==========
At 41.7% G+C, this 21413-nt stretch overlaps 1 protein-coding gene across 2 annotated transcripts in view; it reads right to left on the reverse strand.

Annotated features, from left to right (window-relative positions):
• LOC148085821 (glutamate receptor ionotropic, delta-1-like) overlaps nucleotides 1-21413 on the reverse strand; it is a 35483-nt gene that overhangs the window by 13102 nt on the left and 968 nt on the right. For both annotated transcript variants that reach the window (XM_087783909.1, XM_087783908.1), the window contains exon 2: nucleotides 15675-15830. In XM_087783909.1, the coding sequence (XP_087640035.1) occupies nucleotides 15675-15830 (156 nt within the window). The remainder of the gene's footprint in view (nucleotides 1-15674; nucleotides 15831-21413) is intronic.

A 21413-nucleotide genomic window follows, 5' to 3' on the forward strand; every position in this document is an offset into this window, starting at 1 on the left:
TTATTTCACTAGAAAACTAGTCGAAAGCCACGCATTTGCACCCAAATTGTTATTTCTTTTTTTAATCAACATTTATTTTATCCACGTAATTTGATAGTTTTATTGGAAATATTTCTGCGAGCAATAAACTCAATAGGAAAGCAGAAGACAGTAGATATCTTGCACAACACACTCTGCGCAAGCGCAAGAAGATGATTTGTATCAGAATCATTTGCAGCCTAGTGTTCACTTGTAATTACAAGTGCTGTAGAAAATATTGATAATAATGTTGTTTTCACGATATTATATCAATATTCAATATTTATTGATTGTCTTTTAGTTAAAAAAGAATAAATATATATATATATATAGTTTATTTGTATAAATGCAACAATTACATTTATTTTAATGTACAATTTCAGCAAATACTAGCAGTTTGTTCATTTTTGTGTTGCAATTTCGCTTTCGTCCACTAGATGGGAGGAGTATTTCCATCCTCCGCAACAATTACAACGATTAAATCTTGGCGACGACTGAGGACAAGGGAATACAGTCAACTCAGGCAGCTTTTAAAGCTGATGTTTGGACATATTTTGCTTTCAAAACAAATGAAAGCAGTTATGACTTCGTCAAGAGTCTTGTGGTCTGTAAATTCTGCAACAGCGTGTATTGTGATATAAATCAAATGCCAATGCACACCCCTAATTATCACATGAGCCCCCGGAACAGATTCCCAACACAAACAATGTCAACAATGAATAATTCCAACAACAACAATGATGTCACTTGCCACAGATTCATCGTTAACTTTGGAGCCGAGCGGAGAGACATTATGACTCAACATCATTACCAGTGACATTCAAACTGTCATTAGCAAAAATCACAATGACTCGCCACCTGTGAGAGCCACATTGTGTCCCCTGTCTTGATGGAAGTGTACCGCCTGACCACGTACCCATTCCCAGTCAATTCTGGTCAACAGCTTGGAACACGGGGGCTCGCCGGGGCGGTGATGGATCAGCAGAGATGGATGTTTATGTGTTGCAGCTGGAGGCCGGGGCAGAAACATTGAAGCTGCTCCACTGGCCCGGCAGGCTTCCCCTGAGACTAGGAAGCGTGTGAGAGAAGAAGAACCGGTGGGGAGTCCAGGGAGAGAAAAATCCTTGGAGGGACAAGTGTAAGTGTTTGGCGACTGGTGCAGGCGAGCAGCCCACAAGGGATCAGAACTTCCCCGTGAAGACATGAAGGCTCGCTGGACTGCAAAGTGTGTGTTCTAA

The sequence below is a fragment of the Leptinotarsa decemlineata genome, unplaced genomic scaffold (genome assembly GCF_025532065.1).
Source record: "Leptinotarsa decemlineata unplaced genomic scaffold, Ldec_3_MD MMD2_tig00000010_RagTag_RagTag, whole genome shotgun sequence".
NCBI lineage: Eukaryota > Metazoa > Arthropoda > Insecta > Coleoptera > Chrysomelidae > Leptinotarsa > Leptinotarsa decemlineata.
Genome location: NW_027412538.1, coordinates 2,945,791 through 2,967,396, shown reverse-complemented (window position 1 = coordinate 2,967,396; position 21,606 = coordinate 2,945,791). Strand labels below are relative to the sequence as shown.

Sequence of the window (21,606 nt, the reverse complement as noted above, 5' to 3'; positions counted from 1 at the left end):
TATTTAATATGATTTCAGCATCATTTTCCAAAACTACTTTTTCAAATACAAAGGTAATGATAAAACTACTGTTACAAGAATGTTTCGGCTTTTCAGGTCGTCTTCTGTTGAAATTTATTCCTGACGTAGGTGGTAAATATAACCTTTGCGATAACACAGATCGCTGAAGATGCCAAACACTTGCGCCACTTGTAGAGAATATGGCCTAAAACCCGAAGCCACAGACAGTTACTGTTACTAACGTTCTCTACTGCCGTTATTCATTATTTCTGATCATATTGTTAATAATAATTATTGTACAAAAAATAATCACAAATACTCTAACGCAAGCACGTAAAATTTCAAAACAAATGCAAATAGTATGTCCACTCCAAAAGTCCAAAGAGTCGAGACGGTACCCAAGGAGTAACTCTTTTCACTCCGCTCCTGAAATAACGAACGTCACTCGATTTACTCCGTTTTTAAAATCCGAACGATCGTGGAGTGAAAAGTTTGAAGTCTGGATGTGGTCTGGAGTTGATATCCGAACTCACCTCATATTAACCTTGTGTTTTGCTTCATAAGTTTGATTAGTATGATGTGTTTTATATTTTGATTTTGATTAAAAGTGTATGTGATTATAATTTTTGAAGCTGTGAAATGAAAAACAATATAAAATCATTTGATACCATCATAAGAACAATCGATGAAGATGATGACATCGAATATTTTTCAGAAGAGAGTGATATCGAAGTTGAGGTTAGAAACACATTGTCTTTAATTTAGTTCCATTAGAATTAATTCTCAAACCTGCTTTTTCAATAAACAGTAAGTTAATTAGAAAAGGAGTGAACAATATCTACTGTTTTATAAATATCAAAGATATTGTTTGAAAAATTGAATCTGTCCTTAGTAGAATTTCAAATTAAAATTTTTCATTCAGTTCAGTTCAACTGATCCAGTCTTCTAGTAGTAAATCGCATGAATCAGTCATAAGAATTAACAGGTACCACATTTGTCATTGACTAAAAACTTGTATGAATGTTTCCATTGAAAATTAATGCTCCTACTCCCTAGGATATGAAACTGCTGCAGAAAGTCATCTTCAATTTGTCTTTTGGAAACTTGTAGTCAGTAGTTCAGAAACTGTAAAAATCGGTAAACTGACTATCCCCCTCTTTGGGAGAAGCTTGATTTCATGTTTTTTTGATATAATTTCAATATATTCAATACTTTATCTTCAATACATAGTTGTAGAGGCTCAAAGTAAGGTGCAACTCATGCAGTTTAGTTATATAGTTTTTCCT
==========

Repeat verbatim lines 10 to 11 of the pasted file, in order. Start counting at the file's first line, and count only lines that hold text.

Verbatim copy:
Sequence of the window (21,606 nt, the reverse complement as noted above, 5' to 3'; positions counted from 1 at the left end):
TATTTAATATGATTTCAGCATCATTTTCCAAAACTACTTTTTCAAATACAAAGGTAATGATAAAACTACTGTTACAAGAATGTTTCGGCTTTTCAGGTCGTCTTCTGTTGAAATTTATTCCTGACGTAGGTGGTAAATATAACCTTTGCGATAACACAGATCGCTGAAGATGCCAAACACTTGCGCCACTTGTAGAGAATATGGCCTAAAACCCGAAGCCACAGACAGTTACTGTTACTAACGTTCTCTACTGCCGTTATTCATTATTTCTGATCATATTGTTAATAATAATTATTGTACAAAAAATAATCACAAATACTCTAACGCAAGCACGTAAAATTTCAAAACAAATGCAAATAGTATGTCCACTCCAAAAGTCCAAAGAGTCGAGACGGTACCCAAGGAGTAACTCTTTTCACTCCGCTCCTGAAATAACGAACGTCACTCGATTTACTCCGTTTTTAAAATCCGAACGATCGTGGAGTGAAAAGTTTGAAGTCTGGATGTGGTCTGGAGTTGATATCCGAACTCACCTCATATTAACCTTGTGTTTTGCTTCATAAGTTTGATTAGTATGATGTGTTTTATATTTTGATTTTGATTAAAAGTGTATGTGATTATAATTTTTGAAGCTGTGAAATGAAAAACAATATAAAATCATTTGATACCATCATAAGAACAATCGATGAAGATGATGACATCGAATATTTTTCAGAAGAGAGTGATATCGAAGTTGAGGTTAGAAACACATTGTCTTTAATTTAGTTCCATTAGAATTAATTCTCAAACCTGCTTTTTCAATAAACAGTAAGTTAATTAGAAAAGGAGTGAACAATATCTACTGTTTTATAAATATCAAAGATATTGTTTGAAAAATTGAATCTGTCCTTAGTAGAATTTCAAATTAAAATTTTTCATTCAGTTCAGTTCAACTGATCCAGTCTTCTAGTAGTAAATCGCATGAATCAGTCATAAGAATTAACAGGTACCACATTTGTCATTGACTAAAAACTTGTATGAATGTTTCCATTGAAAATTAATGCTCCTACTCCCTAGGATATGAAACTGCTGCAGAAAGTCATCTTCAATTTGTCTTTTGGAAACTTGTAGTCAGTAGTTCAGAAACTGTAAAAATCGGTAAACTGACTATCCCCCTCTTTGGGAGAAGCTTGATTTCATGTTTTTTTGATATAATTTCAATATATTCAATACTTTATCTTCAATACATAGTTGTAGAGGCTCAAAGTAAGGTGCAACTCATGCAGTTTAGTTATATAGTTTTTCCT